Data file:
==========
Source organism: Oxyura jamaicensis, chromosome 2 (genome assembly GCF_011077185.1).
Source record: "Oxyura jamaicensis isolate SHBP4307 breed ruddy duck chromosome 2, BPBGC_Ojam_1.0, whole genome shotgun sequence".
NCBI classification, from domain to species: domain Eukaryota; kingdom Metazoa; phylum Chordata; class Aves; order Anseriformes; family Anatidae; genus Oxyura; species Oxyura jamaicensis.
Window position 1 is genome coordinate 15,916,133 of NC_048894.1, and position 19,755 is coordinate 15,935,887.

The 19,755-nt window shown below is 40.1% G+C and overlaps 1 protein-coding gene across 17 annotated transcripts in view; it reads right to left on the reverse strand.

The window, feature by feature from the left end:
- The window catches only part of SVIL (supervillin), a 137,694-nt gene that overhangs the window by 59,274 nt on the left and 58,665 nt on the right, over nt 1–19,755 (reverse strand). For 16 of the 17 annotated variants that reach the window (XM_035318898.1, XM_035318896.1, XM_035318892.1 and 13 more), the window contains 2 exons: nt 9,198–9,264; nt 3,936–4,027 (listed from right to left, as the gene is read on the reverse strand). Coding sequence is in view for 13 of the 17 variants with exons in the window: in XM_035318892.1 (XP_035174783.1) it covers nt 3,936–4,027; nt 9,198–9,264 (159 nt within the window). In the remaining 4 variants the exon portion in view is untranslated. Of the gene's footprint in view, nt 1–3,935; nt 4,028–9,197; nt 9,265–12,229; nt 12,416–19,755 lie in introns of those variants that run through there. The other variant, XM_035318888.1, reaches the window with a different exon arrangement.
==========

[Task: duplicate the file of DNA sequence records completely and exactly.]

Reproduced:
Source organism: Oxyura jamaicensis, chromosome 2 (genome assembly GCF_011077185.1).
Source record: "Oxyura jamaicensis isolate SHBP4307 breed ruddy duck chromosome 2, BPBGC_Ojam_1.0, whole genome shotgun sequence".
NCBI classification, from domain to species: domain Eukaryota; kingdom Metazoa; phylum Chordata; class Aves; order Anseriformes; family Anatidae; genus Oxyura; species Oxyura jamaicensis.
Window position 1 is genome coordinate 15,916,133 of NC_048894.1, and position 19,755 is coordinate 15,935,887.

The 19,755-nt window shown below is 40.1% G+C and overlaps 1 protein-coding gene across 17 annotated transcripts in view; it reads right to left on the reverse strand.

The window, feature by feature from the left end:
- The window catches only part of SVIL (supervillin), a 137,694-nt gene that overhangs the window by 59,274 nt on the left and 58,665 nt on the right, over nt 1–19,755 (reverse strand). For 16 of the 17 annotated variants that reach the window (XM_035318898.1, XM_035318896.1, XM_035318892.1 and 13 more), the window contains 2 exons: nt 9,198–9,264; nt 3,936–4,027 (listed from right to left, as the gene is read on the reverse strand). Coding sequence is in view for 13 of the 17 variants with exons in the window: in XM_035318892.1 (XP_035174783.1) it covers nt 3,936–4,027; nt 9,198–9,264 (159 nt within the window). In the remaining 4 variants the exon portion in view is untranslated. Of the gene's footprint in view, nt 1–3,935; nt 4,028–9,197; nt 9,265–12,229; nt 12,416–19,755 lie in introns of those variants that run through there. The other variant, XM_035318888.1, reaches the window with a different exon arrangement.